W3C home > Mailing lists > Public > www-tag@w3.org > January 2003

Re: Clarifying what a URL identifies (Four Uses of a URL)

From: David Booth <dbooth@w3.org>
Date: Tue, 21 Jan 2003 17:40:05 -0500
Message-Id: <5.1.0.14.2.20030121172158.036f6818@localhost>
To: Tim Bray <tbray@textuality.com>
Cc: Michael Mealling <michael@neonym.net>, www-tag@w3.org, "Roy T. Fielding" <fielding@apache.org>, Dan Connolly <connolly@w3.org>, Sandro Hawke <sandro@w3.org>

At 10:59 AM 1/21/2003 -0800, Tim Bray wrote: [1]
 > The Web Architecture has no built-in way to talk about what a Resource 
"is", and seems to get by just fine.

It isn't a problem for the human-oriented Web; it may be a problem for the 
Semantic Web, depending on which approach you take (what I call "different 
names"[2] or "different context" [3]).

At 01:01 PM 1/21/2003 -0800, Tim Bray wrote: [4]
>. . . .  The Web Architecture has a formalism called a "Resource" which is 
>the one thing that corresponds to each URI.  . . . .

I find the word "resource" to be ambiguous.  I understand what I mean by 
saying that a URI denotes a "name" or a "concept" or a "Web location" or a 
"document instance", but I don't understand what it means to say that a URI 
denotes a "resource".

If a URI denotes only one thing (called a "resource"),  then which of those 
four things (name, concept, Web location, or document instance) does 
"http://x.org/love" denote?  If your answer is "it depends", then it seems 
to me that the meaning of a URI is determined by context.  In that case, 
the statement that "a URI corresponds to one resource" seems no more 
helpful than saying "a URI corresponds to one URI".  I.e., it doesn't give 
me any greater understanding of the situation.

On the other hand, if you say that your notion of "resource" always 
corresponds to my notion of "concept" (for example), then I think I 
understand.

URLs *are* used in conjunction with denoting (at least) four kinds of 
things.  That's reality.  I say "in conjunction with" because the question 
of whether URLs can *directly* denote more than one of these four kinds of 
things depends on your viewpoint.  If you take the "different names for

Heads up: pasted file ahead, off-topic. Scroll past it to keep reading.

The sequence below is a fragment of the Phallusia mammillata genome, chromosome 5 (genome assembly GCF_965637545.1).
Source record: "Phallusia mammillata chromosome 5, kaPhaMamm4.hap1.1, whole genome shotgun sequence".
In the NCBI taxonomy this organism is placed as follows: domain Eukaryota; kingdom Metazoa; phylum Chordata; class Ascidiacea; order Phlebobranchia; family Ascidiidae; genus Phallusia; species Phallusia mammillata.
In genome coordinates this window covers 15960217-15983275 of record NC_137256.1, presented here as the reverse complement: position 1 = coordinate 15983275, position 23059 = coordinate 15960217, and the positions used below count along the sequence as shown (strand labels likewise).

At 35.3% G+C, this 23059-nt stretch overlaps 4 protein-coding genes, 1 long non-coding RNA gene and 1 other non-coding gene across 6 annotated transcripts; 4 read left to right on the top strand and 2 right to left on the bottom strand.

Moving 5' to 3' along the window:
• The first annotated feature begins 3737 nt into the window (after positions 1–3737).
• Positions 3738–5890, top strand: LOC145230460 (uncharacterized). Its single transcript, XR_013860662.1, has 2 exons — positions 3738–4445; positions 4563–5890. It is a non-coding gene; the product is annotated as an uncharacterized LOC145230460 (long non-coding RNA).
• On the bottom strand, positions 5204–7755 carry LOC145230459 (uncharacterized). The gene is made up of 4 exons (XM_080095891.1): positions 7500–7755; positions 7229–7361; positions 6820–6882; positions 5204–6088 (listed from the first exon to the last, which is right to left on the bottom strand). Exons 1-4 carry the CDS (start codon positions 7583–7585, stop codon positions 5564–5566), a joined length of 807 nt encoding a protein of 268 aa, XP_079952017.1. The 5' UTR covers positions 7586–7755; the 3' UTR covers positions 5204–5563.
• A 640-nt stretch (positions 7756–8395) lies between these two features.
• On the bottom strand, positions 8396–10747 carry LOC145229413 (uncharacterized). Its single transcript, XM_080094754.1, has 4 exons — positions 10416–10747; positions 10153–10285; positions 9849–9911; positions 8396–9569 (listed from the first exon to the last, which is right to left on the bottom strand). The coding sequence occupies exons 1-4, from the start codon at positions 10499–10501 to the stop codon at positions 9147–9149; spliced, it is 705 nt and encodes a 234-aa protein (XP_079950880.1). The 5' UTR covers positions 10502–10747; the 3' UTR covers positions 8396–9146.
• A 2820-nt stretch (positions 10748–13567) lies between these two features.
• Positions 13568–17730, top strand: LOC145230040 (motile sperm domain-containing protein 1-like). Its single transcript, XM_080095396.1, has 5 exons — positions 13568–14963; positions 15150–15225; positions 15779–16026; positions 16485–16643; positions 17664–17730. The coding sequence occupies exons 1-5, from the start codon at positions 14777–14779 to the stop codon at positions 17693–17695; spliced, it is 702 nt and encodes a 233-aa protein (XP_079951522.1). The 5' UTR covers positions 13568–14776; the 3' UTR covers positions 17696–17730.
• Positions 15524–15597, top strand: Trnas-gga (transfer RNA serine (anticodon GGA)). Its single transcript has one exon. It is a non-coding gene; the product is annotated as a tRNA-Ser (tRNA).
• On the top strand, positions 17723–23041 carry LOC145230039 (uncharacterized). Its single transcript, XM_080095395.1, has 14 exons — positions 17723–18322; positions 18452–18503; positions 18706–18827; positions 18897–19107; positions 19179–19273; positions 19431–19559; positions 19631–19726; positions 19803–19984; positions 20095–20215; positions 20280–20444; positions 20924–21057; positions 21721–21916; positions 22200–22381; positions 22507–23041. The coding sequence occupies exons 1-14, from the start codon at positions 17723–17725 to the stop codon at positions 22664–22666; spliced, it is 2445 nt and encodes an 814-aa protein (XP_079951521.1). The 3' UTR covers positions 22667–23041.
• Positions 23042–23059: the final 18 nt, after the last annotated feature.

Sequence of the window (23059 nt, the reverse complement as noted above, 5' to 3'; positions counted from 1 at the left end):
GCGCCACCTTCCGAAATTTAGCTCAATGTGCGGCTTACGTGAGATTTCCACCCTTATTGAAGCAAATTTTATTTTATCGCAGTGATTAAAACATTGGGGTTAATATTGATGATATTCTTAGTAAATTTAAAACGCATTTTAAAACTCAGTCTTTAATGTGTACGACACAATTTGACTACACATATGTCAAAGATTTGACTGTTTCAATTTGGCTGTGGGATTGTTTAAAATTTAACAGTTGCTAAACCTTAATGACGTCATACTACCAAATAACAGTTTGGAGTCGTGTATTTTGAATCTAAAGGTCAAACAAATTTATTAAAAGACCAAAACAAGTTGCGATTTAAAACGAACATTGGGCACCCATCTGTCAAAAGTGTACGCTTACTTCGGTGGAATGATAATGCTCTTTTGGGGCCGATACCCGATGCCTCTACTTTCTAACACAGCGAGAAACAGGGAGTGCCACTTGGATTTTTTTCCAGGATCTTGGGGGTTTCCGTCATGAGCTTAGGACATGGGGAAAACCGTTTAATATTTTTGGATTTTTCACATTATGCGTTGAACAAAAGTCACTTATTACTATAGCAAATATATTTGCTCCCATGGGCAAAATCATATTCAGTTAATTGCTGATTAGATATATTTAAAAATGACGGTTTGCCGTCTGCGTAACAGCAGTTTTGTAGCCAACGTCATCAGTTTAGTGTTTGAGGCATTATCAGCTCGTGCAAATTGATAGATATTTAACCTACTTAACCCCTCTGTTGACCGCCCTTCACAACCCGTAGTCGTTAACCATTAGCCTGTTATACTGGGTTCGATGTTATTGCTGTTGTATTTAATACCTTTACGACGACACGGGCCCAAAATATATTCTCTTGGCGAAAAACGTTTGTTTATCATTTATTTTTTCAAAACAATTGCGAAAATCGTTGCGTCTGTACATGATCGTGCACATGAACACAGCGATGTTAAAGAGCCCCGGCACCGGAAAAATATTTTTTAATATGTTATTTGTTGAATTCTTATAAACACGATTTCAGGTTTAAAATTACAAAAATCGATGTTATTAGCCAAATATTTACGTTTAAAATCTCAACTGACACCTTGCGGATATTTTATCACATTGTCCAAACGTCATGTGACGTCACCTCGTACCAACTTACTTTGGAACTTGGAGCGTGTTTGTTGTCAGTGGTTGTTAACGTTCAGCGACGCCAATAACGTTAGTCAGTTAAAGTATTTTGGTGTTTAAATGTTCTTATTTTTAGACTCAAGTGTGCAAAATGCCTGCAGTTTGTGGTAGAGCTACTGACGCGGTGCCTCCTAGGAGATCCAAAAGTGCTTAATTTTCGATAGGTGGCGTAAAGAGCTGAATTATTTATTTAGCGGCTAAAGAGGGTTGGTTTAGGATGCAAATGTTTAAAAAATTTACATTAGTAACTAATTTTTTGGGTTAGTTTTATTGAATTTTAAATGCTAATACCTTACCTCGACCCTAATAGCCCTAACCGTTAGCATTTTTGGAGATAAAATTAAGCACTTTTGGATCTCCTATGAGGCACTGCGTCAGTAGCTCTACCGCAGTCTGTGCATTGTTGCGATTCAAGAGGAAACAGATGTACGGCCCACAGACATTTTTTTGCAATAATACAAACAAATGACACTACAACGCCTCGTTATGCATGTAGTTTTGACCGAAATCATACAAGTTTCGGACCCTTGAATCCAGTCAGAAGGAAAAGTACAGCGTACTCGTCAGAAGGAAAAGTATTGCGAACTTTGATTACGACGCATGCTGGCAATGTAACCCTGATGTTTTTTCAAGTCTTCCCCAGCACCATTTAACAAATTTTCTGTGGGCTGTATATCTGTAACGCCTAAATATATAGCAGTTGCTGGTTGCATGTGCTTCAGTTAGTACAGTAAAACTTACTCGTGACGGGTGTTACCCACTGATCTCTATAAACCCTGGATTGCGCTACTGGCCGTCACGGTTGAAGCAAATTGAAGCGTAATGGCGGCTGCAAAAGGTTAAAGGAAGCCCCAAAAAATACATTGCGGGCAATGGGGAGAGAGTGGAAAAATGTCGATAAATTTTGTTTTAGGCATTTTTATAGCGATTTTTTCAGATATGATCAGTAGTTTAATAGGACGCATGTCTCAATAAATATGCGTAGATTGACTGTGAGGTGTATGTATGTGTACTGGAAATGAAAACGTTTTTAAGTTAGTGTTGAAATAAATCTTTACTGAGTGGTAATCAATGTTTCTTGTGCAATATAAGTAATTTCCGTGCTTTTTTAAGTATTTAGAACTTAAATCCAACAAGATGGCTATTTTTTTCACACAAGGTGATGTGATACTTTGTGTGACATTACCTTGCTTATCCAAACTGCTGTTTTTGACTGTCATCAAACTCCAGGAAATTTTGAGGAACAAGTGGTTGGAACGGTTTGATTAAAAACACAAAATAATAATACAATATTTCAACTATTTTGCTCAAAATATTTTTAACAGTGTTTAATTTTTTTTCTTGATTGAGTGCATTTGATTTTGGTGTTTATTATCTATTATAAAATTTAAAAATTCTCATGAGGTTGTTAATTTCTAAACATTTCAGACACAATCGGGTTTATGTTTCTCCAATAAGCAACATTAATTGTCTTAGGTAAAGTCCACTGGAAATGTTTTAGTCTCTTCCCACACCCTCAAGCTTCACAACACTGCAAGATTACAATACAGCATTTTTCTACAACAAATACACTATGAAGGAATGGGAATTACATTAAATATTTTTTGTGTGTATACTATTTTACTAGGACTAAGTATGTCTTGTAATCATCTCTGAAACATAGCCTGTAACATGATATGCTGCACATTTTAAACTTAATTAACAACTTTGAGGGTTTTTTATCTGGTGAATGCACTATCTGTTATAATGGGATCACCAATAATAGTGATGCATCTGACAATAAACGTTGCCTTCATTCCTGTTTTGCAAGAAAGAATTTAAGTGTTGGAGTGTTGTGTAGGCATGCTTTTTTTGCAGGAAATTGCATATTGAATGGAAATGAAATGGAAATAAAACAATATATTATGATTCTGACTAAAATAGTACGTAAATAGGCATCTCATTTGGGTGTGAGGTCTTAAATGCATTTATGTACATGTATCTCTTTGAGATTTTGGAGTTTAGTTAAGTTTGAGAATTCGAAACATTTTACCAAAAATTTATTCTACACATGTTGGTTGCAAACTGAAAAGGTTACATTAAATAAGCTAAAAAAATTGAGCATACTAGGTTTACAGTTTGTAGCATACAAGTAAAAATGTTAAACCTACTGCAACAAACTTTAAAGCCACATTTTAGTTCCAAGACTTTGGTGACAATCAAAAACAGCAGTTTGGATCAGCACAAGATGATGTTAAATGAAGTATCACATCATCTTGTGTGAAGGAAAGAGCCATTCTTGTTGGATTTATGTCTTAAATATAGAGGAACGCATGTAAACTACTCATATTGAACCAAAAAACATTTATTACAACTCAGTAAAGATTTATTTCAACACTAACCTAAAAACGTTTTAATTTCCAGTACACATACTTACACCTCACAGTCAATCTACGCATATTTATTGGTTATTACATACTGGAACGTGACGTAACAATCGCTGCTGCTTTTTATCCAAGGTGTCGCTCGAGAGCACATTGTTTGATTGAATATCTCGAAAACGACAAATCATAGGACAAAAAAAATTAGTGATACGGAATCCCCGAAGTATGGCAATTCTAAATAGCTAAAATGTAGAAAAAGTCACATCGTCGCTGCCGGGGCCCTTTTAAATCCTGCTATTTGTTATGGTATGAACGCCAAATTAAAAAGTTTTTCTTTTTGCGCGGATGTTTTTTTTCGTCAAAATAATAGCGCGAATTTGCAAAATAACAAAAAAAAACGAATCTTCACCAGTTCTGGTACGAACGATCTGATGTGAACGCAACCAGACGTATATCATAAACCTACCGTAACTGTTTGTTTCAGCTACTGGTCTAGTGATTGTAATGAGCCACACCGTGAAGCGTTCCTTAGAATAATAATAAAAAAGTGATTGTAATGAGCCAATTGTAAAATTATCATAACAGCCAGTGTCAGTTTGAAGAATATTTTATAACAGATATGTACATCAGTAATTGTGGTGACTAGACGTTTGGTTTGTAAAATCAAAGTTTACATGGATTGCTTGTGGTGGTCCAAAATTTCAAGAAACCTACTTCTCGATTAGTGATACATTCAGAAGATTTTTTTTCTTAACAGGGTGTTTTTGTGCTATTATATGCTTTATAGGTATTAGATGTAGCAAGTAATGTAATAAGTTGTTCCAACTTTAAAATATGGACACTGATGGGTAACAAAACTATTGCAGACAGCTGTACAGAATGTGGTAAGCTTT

different uses" approach that I described, then a URL denotes only one of 
these four things, and the TAG had better clarify which one it is!  On the 
other hand, if you take the "different context for different uses" 
approach, then the context indicates which of the four things is denoted, 
and the TAG does not necessarily have to say how that context should be 
indicated.  (Though it would be helpful to have standard conventions.)

As far as I can tell, either approach can work for the Semantic Web 
(provided every Semantic Web language clearly indicates how such context 
should be indicated).  Furthermore, the "different context" approach seems 
to subsume the "different names" approach, in the sense that the "different 
names"[2] approach requires everyone to agree to that approach, whereas the 
"different context"[3] approach does not, which is why I favor it thus far.

[1] http://lists.w3.org/Archives/Public/www-tag/2003Jan/0240.html
[2] 
http://www.w3.org/2002/11/dbooth-names/dbooth-names_clean.htm#DifferentNames
[3] 
http://www.w3.org/2002/11/dbooth-names/dbooth-names_clean.htm#DifferentContext
[4] http://lists.w3.org/Archives/Public/www-tag/2003Jan/0246.html



-- 
David Booth
W3C Fellow / Hewlett-Packard
Telephone: +1.617.253.1273
Received on Tuesday, 21 January 2003 17:40:23 GMT

This archive was generated by hypermail 2.2.0+W3C-0.50 : Thursday, 26 April 2012 12:47:15 GMT